The tension between Barak and Ya'alon has been exacerbated by a string of media reports over the last week concerning efforts by Barak and Prime Minister Benjamin Netanyahu to muster a majority in the octet for attacking Iran. This tension was already high due to several substantive policy disagreements - not only on Iran, but also on relations with Turkey and the Palestinians. Moreover, there is lingering bad feeling because when the government was first established in 2009, Ya'alon had expected Netanyahu to make him defense minister.

In recent days, Ya'alon and his associates have voiced scathing criticism of Barak in closed forums, even accusing him of being behind the media reports on the possibility of Israel attacking Iran. Barak, according to their claims, briefed journalists on the matter and tried to convince them that such a strike was necessary.

Ya'alon's associates also claim that even though Barak acts as if he supports military action against Iran, in reality, he opposes it. His statements in favor of military action are aimed merely at shoring up his position as one of Netanyahu's closest allies, they charge.

"For Netanyahu, the Iranian issue is the most important thing," said an associate of Ya'alon. "Barak knows this, and therefore he expresses support for military action in order to bolster his status within the government in Netanyahu's eyes. It's all spin."

Barak's associates reacted furiously to these charges and promptly counterattacked.

"Minister Ya'alon's frustrations are unbalancing his mind and his judgment," said one. "He who once warned of vipers in the Kirya [Defense Ministry headquarters] should be told: 'You see the mote in your brother's eye, but not the beam in your own.' Minister Ya'alon ought to behave responsibly, like ministers [Benny] Begin and [Dan] Meridor."

It is important to note that the drills and tests of recent days, and those expected to take place in the coming days, were all planned months ago.

The test-firing of a ballistic missile on Wednesday at the Palmahim Israel Defense Forces base in central Israel would not have been possible without a long and complex process of serious planning and rigorous safety standards; The joint drill with the Italian Air Force last week over Sardinia could not have occurred without extensive pre-planning with the Italians. The drill planned for Thursday in Holon, simulating a rocket attack on Gush Dan, was scheduled a long time ago by the Home Front Command.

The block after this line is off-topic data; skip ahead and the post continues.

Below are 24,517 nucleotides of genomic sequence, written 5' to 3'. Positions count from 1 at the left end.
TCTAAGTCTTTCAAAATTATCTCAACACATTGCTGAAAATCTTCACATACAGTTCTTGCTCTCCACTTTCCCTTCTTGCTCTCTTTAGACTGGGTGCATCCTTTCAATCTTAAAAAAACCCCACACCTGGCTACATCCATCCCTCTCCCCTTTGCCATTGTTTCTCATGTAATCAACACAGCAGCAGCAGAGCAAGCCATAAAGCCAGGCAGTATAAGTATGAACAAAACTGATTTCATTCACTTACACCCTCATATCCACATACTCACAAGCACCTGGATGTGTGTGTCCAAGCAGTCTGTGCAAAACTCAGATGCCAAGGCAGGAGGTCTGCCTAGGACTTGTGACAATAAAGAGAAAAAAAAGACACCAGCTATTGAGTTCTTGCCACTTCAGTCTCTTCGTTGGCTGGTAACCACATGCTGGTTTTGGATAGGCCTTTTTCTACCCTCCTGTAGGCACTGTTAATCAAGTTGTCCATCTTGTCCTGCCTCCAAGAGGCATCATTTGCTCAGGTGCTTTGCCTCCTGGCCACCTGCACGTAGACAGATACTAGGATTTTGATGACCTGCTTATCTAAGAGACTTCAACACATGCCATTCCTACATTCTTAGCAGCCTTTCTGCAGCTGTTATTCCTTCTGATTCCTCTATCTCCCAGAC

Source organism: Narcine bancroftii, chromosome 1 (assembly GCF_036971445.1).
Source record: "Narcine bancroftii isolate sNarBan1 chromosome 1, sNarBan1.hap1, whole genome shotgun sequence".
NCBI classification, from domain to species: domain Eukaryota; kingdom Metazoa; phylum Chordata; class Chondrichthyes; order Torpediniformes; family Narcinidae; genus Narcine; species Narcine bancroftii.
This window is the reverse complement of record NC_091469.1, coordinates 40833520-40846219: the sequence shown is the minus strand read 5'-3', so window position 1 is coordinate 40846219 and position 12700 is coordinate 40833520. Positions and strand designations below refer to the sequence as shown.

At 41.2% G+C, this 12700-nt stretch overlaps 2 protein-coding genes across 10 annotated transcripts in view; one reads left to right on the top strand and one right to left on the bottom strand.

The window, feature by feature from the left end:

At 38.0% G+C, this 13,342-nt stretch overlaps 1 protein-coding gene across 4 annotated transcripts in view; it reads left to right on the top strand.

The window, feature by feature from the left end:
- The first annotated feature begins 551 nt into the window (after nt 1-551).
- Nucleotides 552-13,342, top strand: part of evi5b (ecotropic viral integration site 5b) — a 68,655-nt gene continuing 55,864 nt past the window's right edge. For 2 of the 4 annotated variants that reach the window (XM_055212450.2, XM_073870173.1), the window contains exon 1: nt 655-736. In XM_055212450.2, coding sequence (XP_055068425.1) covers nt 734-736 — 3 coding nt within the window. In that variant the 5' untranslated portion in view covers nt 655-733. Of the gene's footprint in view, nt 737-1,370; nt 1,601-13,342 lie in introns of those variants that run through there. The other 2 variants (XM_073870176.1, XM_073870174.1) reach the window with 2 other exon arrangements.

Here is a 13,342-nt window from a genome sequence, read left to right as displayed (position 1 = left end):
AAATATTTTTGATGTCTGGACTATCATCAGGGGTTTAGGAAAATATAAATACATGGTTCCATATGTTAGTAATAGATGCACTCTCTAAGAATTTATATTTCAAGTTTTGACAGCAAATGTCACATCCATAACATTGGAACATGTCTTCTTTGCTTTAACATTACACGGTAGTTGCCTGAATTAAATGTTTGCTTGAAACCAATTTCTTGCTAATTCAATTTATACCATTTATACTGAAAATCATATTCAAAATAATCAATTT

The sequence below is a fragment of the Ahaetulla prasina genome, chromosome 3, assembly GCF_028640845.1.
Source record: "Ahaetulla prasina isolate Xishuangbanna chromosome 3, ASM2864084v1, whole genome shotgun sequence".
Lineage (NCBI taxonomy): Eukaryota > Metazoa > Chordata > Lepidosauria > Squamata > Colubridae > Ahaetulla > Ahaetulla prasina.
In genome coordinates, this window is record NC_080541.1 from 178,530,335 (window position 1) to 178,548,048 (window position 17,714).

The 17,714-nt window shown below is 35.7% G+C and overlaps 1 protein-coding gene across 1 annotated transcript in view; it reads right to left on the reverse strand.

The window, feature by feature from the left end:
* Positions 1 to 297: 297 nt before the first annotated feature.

However, one cannot ignore the proximity of these events, together with the continuing operational work on the Iron Dome systems in Gaza and in northern Israel, the acceleration of the Magic Wand and Arrow 3 defense systems – and naturally the public discourse over the last few days concerning the possibility of a strike on Iran.

All these elements – with differing degrees of planning - provide the background music in a concert of a military apparatus preparing for a possible large-scale operation. Even if the decision to attack Iran has not yet been made, and despite opposition by senior security officials, the IDF's task – and that of the rest of the security and intelligence bodies – is to provide the decision-making level with the maximum number of operational options and the offensive and defensive options.

The speed in which events are unfolding, and the advancement of the IDF and military industries' development and training programs, often result in such a combination – drills simulating long-range attacks and drills simulating missile attacks on population centers. Such coincidences have occurred quite often in the past, and they will happen again in the future.